This is part of our election blog – read more here.
Keo Vibol, 36, smiled as she comforted her young son. She sat with her mother, Srey Em, 61, at a street-side store in Kampot province lined with little Cambodian People’s Party flags.
Em is married to a local village chief, and both her and Vibol are staunch supporters of the ruling party.
“I have voted for them three times already. This will be the first time for me,” she said. “They build the roads near my house, and when there is a fire, the commune chief calls people to help.
Em added that she is grateful to the CPP for local development.
“I support the CPP because it helped to rescue us from Pol Pot. Now I am happy with everything,” she said. “Any individual can support any party they prefer, but for me, it is CPP only.”
Svay Chreb, 45, is disillusioned with her current Meanrith commune chief, from the CPP. He refused to issue her an ID card for the poor, which she had in the past and would help her have access to healthcare.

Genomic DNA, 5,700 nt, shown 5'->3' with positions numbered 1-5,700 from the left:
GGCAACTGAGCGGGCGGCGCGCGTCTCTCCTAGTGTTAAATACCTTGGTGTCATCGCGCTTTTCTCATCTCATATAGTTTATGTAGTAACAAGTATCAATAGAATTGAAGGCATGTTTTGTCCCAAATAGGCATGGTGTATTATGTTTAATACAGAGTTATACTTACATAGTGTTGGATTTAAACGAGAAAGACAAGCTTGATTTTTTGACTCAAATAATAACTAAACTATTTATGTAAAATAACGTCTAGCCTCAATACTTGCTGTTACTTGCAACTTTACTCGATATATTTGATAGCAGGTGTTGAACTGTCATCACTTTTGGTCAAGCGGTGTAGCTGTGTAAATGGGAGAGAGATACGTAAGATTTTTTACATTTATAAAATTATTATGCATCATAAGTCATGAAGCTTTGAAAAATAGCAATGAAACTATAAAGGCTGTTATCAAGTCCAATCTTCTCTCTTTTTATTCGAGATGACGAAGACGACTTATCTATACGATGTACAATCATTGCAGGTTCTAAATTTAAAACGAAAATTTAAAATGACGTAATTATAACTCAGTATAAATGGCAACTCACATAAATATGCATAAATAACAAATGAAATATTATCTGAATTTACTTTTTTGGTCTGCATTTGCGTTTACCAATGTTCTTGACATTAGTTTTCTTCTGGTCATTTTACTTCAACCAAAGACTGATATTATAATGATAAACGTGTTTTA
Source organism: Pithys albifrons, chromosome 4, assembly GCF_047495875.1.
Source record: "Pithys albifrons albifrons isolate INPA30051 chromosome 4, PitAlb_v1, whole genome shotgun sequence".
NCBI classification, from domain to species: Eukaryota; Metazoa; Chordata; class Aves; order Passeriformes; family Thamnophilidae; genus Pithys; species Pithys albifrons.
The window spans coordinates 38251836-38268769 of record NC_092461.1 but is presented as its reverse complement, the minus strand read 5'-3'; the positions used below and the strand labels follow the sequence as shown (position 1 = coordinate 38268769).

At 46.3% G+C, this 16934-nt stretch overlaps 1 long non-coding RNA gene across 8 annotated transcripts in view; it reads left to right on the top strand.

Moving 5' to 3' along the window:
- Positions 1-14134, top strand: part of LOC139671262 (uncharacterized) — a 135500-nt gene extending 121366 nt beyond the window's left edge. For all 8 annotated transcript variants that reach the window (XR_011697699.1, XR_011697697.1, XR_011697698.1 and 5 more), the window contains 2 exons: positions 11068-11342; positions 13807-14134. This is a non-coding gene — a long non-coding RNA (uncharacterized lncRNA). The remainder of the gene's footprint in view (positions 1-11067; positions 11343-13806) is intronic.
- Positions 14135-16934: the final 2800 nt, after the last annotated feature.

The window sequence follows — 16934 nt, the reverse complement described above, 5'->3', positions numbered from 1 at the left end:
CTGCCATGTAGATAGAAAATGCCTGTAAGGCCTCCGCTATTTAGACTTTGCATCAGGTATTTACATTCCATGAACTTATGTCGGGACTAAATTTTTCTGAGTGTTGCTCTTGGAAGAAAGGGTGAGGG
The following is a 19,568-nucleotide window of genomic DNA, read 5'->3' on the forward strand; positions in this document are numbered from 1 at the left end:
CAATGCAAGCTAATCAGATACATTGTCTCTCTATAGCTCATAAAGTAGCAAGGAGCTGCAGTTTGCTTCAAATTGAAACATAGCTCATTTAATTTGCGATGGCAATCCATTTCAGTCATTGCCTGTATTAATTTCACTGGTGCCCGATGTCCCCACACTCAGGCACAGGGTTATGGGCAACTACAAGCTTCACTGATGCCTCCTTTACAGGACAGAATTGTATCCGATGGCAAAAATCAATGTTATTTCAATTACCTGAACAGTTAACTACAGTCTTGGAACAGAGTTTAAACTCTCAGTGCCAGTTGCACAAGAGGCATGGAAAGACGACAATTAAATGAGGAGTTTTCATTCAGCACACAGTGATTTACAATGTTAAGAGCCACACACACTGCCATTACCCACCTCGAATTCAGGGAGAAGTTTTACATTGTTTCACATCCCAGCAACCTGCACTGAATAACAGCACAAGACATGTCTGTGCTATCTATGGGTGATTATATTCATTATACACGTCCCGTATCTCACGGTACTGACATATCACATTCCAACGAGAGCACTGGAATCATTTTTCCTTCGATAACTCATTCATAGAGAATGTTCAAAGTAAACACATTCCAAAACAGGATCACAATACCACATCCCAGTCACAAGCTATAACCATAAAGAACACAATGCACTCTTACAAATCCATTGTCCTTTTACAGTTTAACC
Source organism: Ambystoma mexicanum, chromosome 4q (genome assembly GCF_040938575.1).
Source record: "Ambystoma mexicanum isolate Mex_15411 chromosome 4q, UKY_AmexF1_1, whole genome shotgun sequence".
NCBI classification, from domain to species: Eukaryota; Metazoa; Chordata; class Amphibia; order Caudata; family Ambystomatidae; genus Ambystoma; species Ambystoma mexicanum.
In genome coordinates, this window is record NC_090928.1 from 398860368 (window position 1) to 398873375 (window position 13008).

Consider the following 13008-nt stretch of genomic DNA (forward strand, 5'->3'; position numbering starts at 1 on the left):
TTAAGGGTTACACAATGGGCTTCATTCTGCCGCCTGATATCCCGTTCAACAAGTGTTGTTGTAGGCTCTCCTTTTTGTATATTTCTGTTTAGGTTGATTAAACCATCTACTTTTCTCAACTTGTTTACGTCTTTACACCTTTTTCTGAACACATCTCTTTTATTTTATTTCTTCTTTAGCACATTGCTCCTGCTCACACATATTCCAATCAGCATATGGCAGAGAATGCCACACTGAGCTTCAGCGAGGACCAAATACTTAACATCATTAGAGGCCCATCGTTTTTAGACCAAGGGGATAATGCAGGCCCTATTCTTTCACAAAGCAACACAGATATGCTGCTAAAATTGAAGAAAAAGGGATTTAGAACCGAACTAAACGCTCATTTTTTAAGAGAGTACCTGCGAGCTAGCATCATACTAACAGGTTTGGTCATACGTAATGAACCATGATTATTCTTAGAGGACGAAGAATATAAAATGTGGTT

A widow with two daughters, she has been riddled by various illnesses – “it’s why I’m so thin” – and can’t always afford medication.
Living on half a hectare of rice paddy fields, she is often too unwell to work and instead sells snails for $1 a kilo to get by.
“The current commune and village chiefs don’t care about us. When I am sick, they don’t drop by,” she said. “Because my daughter is sick, she needs to see the doctor every month. Sometimes we skip it. We could earn $1 per day, but we cannot save it because we need to spend it to eat.”
Chay Hong, 53, was selling duck eggs on the streets of Phnom Penh as a Khmer National United Party rally traveled past.
“I feel very happy and excited to see the rally,” she said.
Originally from Prey Veng, Hong said she wouldn’t be voting for the CPP.
“The current party is just not working,” she said.
Nearby, Prak Srey Neath, 28, stood at a pharmacy, holding an infant in her arms. She is an official at the Ministry of Interior in Russei Keo district, and one key issue for her is rampant bag-snatching.
“I want to see some more changes, like making public services more timely, and I think the capacities of the officials are still limited,” she said.
“If there are better, more competent candidates, it is good because now the local authorities are limited to those who are CPP.”